Year A Solemnity of the Holy Trinity
There’s the old standby joke about how the Trinity is incomprehensible, so the pastor always makes the associate preach on the Solemnity of the Holy Trinity. It’s an old standby, but it’s not at all funny now that, for the first time in my life, I’m the associate!
I’m the one who’s going to be laughing in a moment, though, because you’re all about to get a serious philosophy lecture…
To understand the Trinity, we have to begin with a seemingly unrelated mental exercise. I want you to take a moment and think about yourself. You can mentally picture looking at yourself in a mirror. You got it? Now, notice what we have accomplished. In a sense, we have separated you from yourself. On the one hand, there is your true self, and on the other hand there is your self-concept that you created just now. These are not the same.
Scientists once did a study about what people see when they look in the mirror; women thought they looked overweight and weighed more than they really did. Men, and this won’t surprise anyone who has ever met a man, were pretty impressed with how big their muscles looked and how handsome their reflection was. This phenomenon is at the heart of the reason why a man will, against all reason, attempt to single-handedly carry a washing machine down the stairs. The alleged handsomeness and muscles, and this won’t surprise you either, are vastly over-rated. This accounts for the phenomenon of men making more than their fair share of trips to the emergency room.
The point is, no one has an accurate self-concept. Who you think you are might not be accurate, and other people might describe you very differently. This is mainly due to pride or doubt. This is the human condition, and the reason why when Socrates saw the inscription on the Temple at Delphi that said, “Know thyself,” he laughed. So, when a self-concept springs forth from us, it’s a tentative exercise at best. We’re always learning more about who we are.
Now, God too has a self concept. He speaks a Word, and a self-concept springs forth. This is what St. Thomas Aquinas calls, “the word in the heart.” Recall the beginning of John’s Gospel, “In the beginning was the Word, and the Word was with God and the Word was God.” This divine self-concept is the Word, the 2nd person of the Trinity, Jesus Christ. God’s self-concept, unlike ours, is perfect, and because God’s very nature is to be the great I AM must exist by his very nature, his self concept doesn’t remain a mental exercise but must express itself in personhood.
I talked last week for Pentecost about how the Holy Spirit is The Divine Romance, the love that is shared between the Father and Son, a love so powerful that it too had to be expressed in a person. What I didn’t get into is how, when we love someone, that someone becomes a part of us. Which of us, having lost a loved one too soon, wouldn’t describe it as feeling like a piece of your heart has been taken away from you? Which of you who are married didn’t vow to share the very core of your being with your spouse? Which of you parents fail to see how each and every child you are blessed with has taken complete ownership of your affections? This is why Aquinas says, “The object loved is present in the lover.” This imprint of love is how the Father and Son generate the Holy Spirit from all eternity.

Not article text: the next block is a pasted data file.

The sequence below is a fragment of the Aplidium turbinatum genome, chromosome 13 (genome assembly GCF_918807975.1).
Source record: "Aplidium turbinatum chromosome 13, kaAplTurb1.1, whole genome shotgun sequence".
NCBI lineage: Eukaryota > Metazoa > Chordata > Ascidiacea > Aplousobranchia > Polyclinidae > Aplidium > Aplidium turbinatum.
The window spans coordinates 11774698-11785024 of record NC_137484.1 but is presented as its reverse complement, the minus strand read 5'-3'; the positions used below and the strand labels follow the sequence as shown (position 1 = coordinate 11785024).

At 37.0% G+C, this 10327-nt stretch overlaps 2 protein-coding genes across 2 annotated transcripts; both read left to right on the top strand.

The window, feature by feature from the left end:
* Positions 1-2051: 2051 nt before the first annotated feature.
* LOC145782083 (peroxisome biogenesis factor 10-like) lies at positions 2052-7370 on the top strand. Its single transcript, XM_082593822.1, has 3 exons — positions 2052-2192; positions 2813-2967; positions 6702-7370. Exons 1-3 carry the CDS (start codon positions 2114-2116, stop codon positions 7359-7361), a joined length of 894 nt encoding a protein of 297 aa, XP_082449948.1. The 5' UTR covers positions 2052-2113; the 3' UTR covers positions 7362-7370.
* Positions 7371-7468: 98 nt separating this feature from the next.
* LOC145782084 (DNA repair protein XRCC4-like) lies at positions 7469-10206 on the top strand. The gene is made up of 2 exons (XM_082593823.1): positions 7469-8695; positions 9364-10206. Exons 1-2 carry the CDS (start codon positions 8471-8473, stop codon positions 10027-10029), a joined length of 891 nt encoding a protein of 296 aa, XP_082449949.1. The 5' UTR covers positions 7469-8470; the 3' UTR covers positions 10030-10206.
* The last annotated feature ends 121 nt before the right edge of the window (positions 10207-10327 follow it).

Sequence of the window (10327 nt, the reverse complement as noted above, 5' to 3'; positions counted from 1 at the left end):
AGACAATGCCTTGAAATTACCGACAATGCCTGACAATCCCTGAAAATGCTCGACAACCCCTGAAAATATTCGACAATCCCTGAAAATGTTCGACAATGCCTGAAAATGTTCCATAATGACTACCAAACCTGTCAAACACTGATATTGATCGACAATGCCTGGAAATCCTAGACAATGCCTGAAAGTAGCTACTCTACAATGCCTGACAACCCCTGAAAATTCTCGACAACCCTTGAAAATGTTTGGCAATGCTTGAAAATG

This is all to say that the main distinctions within the Trinity are not that the Father is an old man, the son a hippie with a beard, and the spirit a dove. The distinctions in the Trinity are relational, and these relationships are summarized with a single word – Love. It is love that allows God to possess perfect self-knowledge, because it is the eye of the lover that sees most clearly. And now we’re drilling down to the heart of existence, because God also created us out of love, and he holds us in his perfect knowledge. We may not know ourselves – but God knows us.
The mystery of our existence, the way in which we can come to terms with who we truly are, is to see ourselves through the eye of God, to reconnect with the primal goodness that gave birth to the universe. His inner nature is unfolding for us, revealing layer upon layer of grace. And like a root putting forth a tender shoot, the Trinity incarnates Our Lord and reveals the heart of God. This may all sound very high minded and theoretical, so maybe St. John can summarize it for us, “God so loved the world that he gave his only Son, so that everyone who believes in him might not perish but might have eternal life.”
Do you want to know yourself? Find your identity and the very meaning of your existence in God’s love.
Do you want to love those around you more faithfully, love yourself and be happy? Rest in the perfect love of God, for it is the most powerful force in the universe, it is the explanation for the mystery of the Holy Trinity, it can create worlds, and through God’s mercy will bestow a second birth and remake each human soul that allows his grace to dwell within.
Three-personed God, we give you our hearts.